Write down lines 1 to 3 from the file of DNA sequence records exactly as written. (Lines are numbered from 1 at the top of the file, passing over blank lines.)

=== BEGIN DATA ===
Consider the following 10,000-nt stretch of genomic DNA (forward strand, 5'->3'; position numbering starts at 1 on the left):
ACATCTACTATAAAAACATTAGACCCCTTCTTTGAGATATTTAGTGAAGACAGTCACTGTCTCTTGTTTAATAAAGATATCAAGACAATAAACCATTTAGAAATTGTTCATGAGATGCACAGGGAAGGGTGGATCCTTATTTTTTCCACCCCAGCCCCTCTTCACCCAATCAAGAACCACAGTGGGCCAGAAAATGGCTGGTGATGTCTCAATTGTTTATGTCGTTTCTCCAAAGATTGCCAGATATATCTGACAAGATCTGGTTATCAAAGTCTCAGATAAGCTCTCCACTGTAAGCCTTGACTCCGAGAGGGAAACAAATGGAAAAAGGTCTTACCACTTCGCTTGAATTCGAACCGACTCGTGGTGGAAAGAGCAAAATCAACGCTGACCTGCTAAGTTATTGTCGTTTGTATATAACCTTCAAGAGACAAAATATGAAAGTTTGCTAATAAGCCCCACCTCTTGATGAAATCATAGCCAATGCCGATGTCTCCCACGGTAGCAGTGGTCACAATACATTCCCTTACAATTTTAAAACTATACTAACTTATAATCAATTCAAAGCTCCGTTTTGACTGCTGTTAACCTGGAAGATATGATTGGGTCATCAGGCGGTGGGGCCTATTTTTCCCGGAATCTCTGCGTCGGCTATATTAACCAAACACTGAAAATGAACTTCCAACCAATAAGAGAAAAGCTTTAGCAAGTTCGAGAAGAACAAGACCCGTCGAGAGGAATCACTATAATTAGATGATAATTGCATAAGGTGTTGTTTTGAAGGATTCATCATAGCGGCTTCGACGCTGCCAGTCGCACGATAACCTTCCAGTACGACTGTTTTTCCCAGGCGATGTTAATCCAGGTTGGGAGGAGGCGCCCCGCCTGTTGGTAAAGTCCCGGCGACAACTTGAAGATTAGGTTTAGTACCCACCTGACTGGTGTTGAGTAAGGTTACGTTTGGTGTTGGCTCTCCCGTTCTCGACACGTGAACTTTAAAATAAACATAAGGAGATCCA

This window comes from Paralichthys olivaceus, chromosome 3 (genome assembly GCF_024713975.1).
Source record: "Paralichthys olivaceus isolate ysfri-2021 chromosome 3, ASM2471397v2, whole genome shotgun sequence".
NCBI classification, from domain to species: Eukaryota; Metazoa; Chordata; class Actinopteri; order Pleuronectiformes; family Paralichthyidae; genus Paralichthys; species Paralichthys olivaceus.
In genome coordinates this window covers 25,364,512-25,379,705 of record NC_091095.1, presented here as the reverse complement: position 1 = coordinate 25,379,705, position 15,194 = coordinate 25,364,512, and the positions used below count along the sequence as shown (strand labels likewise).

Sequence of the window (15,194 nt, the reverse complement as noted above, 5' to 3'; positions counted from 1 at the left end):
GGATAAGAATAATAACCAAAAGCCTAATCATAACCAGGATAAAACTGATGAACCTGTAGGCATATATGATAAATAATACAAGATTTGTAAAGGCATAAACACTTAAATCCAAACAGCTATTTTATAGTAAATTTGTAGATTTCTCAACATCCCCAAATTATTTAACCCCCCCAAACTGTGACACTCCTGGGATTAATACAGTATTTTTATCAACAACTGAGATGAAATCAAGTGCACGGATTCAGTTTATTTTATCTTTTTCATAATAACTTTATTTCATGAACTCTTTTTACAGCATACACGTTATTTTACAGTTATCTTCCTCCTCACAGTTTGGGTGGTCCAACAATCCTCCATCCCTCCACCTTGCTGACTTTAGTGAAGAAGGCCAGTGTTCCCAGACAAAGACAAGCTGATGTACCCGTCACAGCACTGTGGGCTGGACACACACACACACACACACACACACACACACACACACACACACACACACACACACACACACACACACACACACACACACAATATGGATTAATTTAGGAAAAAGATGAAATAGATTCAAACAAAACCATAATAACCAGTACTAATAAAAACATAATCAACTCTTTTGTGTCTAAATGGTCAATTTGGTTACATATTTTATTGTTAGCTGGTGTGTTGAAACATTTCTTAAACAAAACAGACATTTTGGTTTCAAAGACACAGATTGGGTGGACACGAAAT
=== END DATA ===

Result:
Consider the following 10,000-nt stretch of genomic DNA (forward strand, 5'->3'; position numbering starts at 1 on the left):
ACATCTACTATAAAAACATTAGACCCCTTCTTTGAGATATTTAGTGAAGACAGTCACTGTCTCTTGTTTAATAAAGATATCAAGACAATAAACCATTTAGAAATTGTTCATGAGATGCACAGGGAAGGGTGGATCCTTATTTTTTCCACCCCAGCCCCTCTTCACCCAATCAAGAACCACAGTGGGCCAGAAAATGGCTGGTGATGTCTCAATTGTTTATGTCGTTTCTCCAAAGATTGCCAGATATATCTGACAAGATCTGGTTATCAAAGTCTCAGATAAGCTCTCCACTGTAAGCCTTGACTCCGAGAGGGAAACAAATGGAAAAAGGTCTTACCACTTCGCTTGAATTCGAACCGACTCGTGGTGGAAAGAGCAAAATCAACGCTGACCTGCTAAGTTATTGTCGTTTGTATATAACCTTCAAGAGACAAAATATGAAAGTTTGCTAATAAGCCCCACCTCTTGATGAAATCATAGCCAATGCCGATGTCTCCCACGGTAGCAGTGGTCACAATACATTCCCTTACAATTTTAAAACTATACTAACTTATAATCAATTCAAAGCTCCGTTTTGACTGCTGTTAACCTGGAAGATATGATTGGGTCATCAGGCGGTGGGGCCTATTTTTCCCGGAATCTCTGCGTCGGCTATATTAACCAAACACTGAAAATGAACTTCCAACCAATAAGAGAAAAGCTTTAGCAAGTTCGAGAAGAACAAGACCCGTCGAGAGGAATCACTATAATTAGATGATAATTGCATAAGGTGTTGTTTTGAAGGATTCATCATAGCGGCTTCGACGCTGCCAGTCGCACGATAACCTTCCAGTACGACTGTTTTTCCCAGGCGATGTTAATCCAGGTTGGGAGGAGGCGCCCCGCCTGTTGGTAAAGTCCCGGCGACAACTTGAAGATTAGGTTTAGTACCCACCTGACTGGTGTTGAGTAAGGTTACGTTTGGTGTTGGCTCTCCCGTTCTCGACACGTGAACTTTAAAATAAACATAAGGAGATCCA

This window comes from Paralichthys olivaceus, chromosome 3 (genome assembly GCF_024713975.1).